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Re: [ontolog-forum] What the difference re., Data Dictionary, Ontology,

To: ontolog-forum@xxxxxxxxxxxxxxxx
From: John F Sowa <sowa@xxxxxxxxxxx>
Date: Fri, 14 Feb 2014 10:50:49 -0500
Message-id: <52FE3B59.9010602@xxxxxxxxxxx>
Frank, Segun, Matthew L, and David,    (01)

> Broader artifacts are usually created or driven by those that have
> a bigger picture perspective of things, like Systems Engineers,
> Enterprise Architects, Application Architects/Designers, etc.
> Remember, data is only a small piece of a broader system and
> most Data Architects/Designers/Engineers/Database Admins/etc.
> are not trained to deal with the broader/bigger picture.    (02)

I agree.  But breadth of vision is independent of job title.
Two of my favorite philosophers -- Peirce and Wittgenstein --
were trained as and employed as engineers.  In spite of, or
perhaps because of that experience, their vision was much
broader than most "professional" philosophers.    (03)

> I have worked with colleagues who had a variety of skills across  the
> data and software divide...Different environments offer different
> levels of opportunities to obtain a multiplicity of IT experience.    (04)

Yes.  But the "big picture" group includes scientists, engineers,
philosophers, linguists, lexicographers, psychologists, historians,
economists, journalists, executives, lawyers, artists, architects,
poets, statesmen (AKA dead politicians), and any intelligent people
who have seriously thought about and written about their daily work.    (05)

> There was talk on the onto-summit list of building a metaontology--or
> ontology of ontologies. I think what is perhaps more potentially useful
> would be an ontology of data, information, knowledge; artifacts, uses,
> relations and attributes...    (06)

I agree.  The most useful standards harmonize, tidy up, and generalize
best practices and de facto standards.  The field of ontology has over
two millennia of philosophical analysis.  But the application of
ontology to computer system design is still in its *infancy*.    (07)

As one example, Cyc is the largest formal ontology on planet earth.
Cyc was founded in 1984 -- thirty years ago!  At one time or another,
it has had some of the best computer scientists, logicians, linguists,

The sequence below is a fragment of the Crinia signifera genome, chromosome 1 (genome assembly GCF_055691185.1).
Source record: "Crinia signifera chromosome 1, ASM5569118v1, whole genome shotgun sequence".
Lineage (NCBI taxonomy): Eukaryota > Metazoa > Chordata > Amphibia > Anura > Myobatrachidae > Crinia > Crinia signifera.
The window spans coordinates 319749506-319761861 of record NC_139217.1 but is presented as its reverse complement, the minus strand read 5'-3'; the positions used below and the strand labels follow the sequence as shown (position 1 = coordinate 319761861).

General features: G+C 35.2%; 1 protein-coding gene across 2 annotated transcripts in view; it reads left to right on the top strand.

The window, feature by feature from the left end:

and domain experts as employees, consultants, advisers, or users.    (08)

Cyc has not grown as rapidly as the developers had hoped.  But any
company that has stayed in business for 30 years has been doing
something right.  In fact, Cyc is the *only* formal ontology that
has grown out of infancy into at least early childhood.    (09)

IBM's Watson is another major system that did something that few
other AI systems achieved:  beat human experts in an area that
involves ordinary language and reasoning.  In that realm, it is
still in its infancy, but it is a big, important baby.    (010)

> Totally aside from the fact that the central data dictionary simply
> doesn't exist anymore in any commercial sense, organizations are
> far too distributed today... "language control" (which includes
> at least glossary, ontology, controlled language, naming standards,
> etc.) should be an integral part of the [dictionary/repository].    (011)

Yes.  Many old-time legacy systems (AKA *successful* systems) had
more inclusive (and more readable) glossaries than the new-fangled
ontologies.  The trillions of dollars of legacy systems will keep
running for at least the next 40 years.  Any proposed standards
that ignore them are doomed to niche applications.    (012)

Summary:  Looking at the "big picture" is a great idea.  But don't
ignore the biggest things in the realm of applied ontology:  Cyc,
Watson, and the legacy systems that used informal methods.    (013)

John    (014)

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